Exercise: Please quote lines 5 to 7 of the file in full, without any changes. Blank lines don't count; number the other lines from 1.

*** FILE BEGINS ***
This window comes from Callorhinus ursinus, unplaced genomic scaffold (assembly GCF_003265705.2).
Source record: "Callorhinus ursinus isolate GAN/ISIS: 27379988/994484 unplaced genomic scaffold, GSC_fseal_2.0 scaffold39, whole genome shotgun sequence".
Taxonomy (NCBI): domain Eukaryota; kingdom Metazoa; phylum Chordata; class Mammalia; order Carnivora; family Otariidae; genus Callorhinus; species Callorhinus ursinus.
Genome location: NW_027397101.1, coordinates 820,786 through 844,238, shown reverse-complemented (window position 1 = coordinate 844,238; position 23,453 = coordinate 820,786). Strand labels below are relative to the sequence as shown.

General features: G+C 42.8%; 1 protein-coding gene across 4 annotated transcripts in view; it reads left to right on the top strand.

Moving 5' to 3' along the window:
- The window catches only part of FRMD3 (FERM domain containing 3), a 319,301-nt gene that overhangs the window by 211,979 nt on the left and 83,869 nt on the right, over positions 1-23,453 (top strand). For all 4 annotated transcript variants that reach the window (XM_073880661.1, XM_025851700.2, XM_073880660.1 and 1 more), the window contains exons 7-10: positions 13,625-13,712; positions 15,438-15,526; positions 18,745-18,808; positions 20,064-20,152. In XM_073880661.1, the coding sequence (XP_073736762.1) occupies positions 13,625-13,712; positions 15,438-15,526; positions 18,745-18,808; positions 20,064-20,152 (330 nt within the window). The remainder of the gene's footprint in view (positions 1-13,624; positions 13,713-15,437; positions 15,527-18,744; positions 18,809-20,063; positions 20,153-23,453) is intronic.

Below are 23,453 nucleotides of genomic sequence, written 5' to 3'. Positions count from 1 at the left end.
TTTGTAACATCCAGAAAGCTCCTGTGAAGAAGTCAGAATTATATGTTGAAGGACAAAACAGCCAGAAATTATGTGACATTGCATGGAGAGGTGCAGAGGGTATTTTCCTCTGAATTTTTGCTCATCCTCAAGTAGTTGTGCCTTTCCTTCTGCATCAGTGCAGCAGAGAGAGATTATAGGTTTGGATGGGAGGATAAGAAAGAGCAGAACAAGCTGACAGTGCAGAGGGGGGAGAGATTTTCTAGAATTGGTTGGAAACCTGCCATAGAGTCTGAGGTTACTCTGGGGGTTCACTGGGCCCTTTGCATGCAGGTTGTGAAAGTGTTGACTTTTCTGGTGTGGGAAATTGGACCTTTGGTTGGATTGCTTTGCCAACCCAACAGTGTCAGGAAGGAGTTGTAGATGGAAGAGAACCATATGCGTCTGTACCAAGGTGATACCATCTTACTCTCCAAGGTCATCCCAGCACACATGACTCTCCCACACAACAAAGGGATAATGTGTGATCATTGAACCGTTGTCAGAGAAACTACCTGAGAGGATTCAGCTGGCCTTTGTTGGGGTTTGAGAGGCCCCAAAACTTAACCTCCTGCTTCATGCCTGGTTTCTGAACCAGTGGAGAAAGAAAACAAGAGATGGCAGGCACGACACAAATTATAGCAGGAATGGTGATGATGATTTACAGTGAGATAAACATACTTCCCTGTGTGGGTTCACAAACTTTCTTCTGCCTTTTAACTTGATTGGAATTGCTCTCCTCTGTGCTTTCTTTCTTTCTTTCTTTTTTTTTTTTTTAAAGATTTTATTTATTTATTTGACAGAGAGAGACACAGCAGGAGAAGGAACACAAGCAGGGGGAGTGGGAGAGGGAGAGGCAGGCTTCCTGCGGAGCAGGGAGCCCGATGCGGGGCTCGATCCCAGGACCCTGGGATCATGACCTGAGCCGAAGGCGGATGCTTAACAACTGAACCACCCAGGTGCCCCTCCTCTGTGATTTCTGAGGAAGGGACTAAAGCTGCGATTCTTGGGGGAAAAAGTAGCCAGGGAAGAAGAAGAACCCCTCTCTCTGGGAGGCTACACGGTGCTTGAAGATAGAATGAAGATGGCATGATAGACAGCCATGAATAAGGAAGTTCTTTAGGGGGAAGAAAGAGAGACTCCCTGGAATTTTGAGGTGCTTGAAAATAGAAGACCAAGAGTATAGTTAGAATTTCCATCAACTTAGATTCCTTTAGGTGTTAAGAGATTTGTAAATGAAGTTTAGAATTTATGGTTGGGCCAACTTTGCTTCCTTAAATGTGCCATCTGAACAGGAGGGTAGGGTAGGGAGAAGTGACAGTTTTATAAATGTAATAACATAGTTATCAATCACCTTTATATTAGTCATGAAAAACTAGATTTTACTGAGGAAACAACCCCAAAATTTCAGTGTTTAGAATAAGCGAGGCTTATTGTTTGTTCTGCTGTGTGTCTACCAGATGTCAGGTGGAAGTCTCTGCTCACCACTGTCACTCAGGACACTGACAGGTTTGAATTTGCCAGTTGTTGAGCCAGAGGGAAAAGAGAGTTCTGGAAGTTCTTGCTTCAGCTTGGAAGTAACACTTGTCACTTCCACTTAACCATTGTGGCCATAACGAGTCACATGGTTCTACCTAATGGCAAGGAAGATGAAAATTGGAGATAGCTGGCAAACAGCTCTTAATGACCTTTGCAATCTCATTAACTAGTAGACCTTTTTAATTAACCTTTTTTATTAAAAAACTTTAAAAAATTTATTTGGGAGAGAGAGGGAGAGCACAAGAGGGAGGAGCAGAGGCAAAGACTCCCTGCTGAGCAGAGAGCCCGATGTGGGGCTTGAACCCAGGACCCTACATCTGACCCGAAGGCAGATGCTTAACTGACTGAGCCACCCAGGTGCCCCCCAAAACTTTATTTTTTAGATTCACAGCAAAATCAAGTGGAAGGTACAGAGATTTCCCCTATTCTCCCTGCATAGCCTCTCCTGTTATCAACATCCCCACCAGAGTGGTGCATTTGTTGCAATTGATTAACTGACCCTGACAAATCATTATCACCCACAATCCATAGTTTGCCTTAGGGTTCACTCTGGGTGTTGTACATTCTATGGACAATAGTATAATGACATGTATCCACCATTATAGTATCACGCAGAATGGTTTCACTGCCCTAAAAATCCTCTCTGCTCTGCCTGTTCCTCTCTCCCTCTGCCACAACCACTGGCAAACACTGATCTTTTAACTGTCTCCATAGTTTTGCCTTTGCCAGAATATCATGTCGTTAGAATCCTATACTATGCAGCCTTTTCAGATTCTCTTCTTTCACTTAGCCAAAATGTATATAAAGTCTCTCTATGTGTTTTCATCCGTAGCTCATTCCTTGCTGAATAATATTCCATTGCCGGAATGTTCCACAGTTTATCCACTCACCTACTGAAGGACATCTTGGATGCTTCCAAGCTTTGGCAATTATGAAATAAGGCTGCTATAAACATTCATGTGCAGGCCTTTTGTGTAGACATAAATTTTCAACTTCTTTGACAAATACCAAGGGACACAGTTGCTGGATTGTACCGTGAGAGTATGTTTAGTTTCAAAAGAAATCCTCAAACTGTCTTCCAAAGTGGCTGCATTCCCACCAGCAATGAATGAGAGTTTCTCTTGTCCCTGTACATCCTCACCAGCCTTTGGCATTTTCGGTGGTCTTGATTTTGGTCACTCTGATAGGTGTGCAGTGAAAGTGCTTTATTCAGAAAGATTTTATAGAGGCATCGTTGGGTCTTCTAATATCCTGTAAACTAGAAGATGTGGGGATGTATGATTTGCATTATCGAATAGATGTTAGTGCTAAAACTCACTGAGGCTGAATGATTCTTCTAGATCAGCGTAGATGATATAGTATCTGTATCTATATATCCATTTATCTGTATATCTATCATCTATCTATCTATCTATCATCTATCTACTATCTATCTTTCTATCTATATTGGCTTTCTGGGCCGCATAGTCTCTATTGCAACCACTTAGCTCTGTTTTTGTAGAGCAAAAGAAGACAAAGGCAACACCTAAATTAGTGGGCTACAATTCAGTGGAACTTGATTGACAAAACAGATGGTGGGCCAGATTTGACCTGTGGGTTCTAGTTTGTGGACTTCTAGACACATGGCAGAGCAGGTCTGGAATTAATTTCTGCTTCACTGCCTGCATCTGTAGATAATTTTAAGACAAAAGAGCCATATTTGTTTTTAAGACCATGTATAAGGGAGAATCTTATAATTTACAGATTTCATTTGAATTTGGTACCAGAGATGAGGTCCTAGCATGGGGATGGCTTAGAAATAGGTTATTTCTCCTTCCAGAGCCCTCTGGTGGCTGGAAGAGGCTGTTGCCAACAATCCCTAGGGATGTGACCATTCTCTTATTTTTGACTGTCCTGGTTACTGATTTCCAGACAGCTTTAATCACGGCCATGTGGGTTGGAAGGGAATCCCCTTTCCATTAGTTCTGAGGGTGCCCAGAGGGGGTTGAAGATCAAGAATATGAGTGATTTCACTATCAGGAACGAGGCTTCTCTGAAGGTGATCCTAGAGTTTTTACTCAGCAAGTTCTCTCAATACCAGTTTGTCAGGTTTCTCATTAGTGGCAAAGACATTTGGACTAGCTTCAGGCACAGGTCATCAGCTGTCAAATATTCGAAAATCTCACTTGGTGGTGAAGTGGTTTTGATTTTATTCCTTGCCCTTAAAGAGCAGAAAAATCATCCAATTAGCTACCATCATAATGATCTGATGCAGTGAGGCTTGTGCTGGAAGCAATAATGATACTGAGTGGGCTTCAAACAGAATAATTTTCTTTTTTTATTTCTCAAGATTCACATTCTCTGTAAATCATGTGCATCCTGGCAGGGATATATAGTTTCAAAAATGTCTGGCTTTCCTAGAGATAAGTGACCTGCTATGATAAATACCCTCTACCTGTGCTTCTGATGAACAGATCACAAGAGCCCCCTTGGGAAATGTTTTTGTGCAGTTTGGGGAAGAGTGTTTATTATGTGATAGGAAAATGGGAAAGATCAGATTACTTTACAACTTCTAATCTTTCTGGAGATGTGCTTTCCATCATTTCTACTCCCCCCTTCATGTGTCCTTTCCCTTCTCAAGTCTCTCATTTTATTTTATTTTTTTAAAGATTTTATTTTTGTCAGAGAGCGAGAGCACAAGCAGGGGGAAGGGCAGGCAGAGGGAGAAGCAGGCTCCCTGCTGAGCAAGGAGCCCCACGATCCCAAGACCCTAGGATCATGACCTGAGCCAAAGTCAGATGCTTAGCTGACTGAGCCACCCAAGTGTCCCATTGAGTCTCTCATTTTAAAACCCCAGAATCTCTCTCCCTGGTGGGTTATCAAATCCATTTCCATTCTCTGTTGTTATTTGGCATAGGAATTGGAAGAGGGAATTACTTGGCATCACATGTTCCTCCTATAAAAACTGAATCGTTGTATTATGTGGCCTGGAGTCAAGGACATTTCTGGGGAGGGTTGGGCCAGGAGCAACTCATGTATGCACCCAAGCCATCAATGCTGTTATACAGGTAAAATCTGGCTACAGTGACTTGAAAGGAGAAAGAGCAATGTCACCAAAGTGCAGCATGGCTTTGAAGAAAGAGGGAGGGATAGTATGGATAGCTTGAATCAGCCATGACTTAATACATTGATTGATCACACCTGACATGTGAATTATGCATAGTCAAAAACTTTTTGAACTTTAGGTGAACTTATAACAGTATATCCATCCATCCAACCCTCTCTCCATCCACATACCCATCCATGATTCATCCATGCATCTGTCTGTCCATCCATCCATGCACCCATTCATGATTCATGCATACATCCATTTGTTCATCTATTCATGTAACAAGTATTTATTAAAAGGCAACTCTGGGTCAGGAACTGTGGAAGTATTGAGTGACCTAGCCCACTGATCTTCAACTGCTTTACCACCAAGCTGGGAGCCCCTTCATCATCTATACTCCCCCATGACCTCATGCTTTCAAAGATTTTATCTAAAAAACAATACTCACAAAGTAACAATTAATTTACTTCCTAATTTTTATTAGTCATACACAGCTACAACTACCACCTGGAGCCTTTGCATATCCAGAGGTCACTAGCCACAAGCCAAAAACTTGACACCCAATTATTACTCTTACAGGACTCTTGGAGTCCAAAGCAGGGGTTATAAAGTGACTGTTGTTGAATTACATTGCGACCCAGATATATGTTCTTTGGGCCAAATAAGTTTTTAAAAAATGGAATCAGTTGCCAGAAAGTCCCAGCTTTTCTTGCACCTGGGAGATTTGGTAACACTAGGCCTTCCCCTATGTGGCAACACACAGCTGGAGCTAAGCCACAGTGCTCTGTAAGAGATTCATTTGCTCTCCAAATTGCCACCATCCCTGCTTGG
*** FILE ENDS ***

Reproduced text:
General features: G+C 42.8%; 1 protein-coding gene across 4 annotated transcripts in view; it reads left to right on the top strand.

Moving 5' to 3' along the window:
- The window catches only part of FRMD3 (FERM domain containing 3), a 319,301-nt gene that overhangs the window by 211,979 nt on the left and 83,869 nt on the right, over positions 1-23,453 (top strand). For all 4 annotated transcript variants that reach the window (XM_073880661.1, XM_025851700.2, XM_073880660.1 and 1 more), the window contains exons 7-10: positions 13,625-13,712; positions 15,438-15,526; positions 18,745-18,808; positions 20,064-20,152. In XM_073880661.1, the coding sequence (XP_073736762.1) occupies positions 13,625-13,712; positions 15,438-15,526; positions 18,745-18,808; positions 20,064-20,152 (330 nt within the window). The remainder of the gene's footprint in view (positions 1-13,624; positions 13,713-15,437; positions 15,527-18,744; positions 18,809-20,063; positions 20,153-23,453) is intronic.